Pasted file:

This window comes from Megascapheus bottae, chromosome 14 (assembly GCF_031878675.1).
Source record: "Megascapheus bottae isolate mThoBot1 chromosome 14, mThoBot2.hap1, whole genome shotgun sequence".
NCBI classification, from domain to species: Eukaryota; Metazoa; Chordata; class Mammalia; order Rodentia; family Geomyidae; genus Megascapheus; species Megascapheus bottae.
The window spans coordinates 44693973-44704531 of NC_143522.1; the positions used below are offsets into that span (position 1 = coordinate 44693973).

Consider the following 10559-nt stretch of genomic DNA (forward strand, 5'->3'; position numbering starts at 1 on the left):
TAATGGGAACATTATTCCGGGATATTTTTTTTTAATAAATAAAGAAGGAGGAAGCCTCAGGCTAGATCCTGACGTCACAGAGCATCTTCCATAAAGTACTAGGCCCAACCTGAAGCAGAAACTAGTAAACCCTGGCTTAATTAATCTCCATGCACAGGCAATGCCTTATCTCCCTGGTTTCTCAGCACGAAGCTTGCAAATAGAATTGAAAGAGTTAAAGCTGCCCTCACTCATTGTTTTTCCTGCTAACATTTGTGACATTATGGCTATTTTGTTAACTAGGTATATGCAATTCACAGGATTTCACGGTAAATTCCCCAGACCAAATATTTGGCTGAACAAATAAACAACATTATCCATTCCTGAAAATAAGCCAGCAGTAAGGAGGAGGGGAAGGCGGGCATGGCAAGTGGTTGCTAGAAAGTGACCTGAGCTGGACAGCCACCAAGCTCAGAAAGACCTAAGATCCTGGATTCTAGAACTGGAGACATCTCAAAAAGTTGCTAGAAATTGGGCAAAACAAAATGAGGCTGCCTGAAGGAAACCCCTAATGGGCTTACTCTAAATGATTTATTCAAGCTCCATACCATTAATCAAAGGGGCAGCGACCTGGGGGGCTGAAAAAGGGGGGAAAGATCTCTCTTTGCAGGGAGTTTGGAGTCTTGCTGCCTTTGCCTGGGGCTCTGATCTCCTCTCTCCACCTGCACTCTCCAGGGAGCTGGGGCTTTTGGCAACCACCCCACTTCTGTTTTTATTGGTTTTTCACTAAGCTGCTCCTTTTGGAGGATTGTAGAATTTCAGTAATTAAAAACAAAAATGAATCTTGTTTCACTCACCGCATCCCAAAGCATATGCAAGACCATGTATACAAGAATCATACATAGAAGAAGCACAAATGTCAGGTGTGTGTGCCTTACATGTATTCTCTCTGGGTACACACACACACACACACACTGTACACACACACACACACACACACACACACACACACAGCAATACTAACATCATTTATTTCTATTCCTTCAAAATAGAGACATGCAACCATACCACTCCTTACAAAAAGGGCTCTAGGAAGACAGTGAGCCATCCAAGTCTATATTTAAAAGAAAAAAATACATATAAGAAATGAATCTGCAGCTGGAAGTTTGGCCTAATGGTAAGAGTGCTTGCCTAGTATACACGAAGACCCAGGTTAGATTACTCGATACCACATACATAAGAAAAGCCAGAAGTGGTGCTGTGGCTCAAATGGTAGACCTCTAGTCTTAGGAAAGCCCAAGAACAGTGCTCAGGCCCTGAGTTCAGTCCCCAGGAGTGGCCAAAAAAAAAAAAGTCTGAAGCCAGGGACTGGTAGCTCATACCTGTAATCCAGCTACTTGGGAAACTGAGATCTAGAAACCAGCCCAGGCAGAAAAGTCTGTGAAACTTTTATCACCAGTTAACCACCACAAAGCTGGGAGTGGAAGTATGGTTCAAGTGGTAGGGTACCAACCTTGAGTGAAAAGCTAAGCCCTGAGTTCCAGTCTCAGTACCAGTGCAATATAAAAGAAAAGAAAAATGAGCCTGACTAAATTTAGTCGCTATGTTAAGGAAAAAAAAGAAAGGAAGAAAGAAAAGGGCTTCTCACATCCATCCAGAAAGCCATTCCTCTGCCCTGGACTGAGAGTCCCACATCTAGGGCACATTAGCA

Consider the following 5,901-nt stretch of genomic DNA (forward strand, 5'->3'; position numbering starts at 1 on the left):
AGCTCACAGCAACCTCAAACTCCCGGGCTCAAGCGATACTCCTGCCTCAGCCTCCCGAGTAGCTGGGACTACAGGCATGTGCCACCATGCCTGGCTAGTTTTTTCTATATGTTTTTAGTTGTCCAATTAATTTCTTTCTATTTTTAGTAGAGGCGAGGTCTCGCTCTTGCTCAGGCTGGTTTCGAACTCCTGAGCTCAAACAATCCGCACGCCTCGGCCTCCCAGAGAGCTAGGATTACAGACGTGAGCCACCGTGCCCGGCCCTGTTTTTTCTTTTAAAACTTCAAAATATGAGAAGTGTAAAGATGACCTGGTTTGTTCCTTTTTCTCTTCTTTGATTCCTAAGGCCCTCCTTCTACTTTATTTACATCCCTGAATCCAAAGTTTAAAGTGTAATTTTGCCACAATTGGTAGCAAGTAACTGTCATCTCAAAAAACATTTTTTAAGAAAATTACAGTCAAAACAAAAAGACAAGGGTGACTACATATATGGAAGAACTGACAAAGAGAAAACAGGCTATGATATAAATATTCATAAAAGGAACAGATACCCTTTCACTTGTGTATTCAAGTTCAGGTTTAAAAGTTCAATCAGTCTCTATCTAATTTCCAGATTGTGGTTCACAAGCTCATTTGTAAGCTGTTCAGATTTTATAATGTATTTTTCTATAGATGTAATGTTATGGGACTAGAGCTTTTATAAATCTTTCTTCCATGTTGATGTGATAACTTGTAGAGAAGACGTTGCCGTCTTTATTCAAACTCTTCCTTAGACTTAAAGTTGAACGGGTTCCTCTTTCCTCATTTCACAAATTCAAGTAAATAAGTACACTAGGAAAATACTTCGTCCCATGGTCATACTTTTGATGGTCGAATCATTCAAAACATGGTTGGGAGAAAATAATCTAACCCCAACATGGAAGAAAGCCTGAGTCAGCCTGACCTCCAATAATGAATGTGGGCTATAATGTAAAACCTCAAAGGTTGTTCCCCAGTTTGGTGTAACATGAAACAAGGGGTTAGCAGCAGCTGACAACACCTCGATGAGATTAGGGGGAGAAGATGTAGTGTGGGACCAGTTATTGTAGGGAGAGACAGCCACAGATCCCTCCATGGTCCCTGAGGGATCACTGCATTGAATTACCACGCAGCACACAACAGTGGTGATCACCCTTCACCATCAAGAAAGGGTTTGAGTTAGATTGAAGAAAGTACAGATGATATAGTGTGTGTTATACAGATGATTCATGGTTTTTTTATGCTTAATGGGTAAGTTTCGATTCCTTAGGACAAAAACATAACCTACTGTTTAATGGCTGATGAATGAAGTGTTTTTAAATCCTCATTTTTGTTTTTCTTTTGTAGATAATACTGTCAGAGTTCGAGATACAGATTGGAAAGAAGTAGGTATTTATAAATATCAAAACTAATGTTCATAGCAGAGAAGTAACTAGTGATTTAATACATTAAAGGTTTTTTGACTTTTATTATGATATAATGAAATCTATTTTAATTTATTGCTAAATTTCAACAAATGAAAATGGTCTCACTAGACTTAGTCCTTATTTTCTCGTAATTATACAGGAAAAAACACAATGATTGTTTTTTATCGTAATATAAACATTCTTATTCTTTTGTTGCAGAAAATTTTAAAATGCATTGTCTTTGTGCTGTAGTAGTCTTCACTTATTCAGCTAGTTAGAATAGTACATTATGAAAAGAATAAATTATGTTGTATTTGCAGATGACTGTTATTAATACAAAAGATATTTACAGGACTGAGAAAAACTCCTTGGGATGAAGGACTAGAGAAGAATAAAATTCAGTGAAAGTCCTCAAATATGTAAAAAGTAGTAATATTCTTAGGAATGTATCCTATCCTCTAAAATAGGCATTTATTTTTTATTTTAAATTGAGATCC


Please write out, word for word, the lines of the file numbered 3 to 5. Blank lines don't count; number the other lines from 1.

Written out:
NCBI classification, from domain to species: Eukaryota; Metazoa; Chordata; class Mammalia; order Rodentia; family Geomyidae; genus Megascapheus; species Megascapheus bottae.
The window spans coordinates 44693973-44704531 of NC_143522.1; the positions used below are offsets into that span (position 1 = coordinate 44693973).

Consider the following 10559-nt stretch of genomic DNA (forward strand, 5'->3'; position numbering starts at 1 on the left):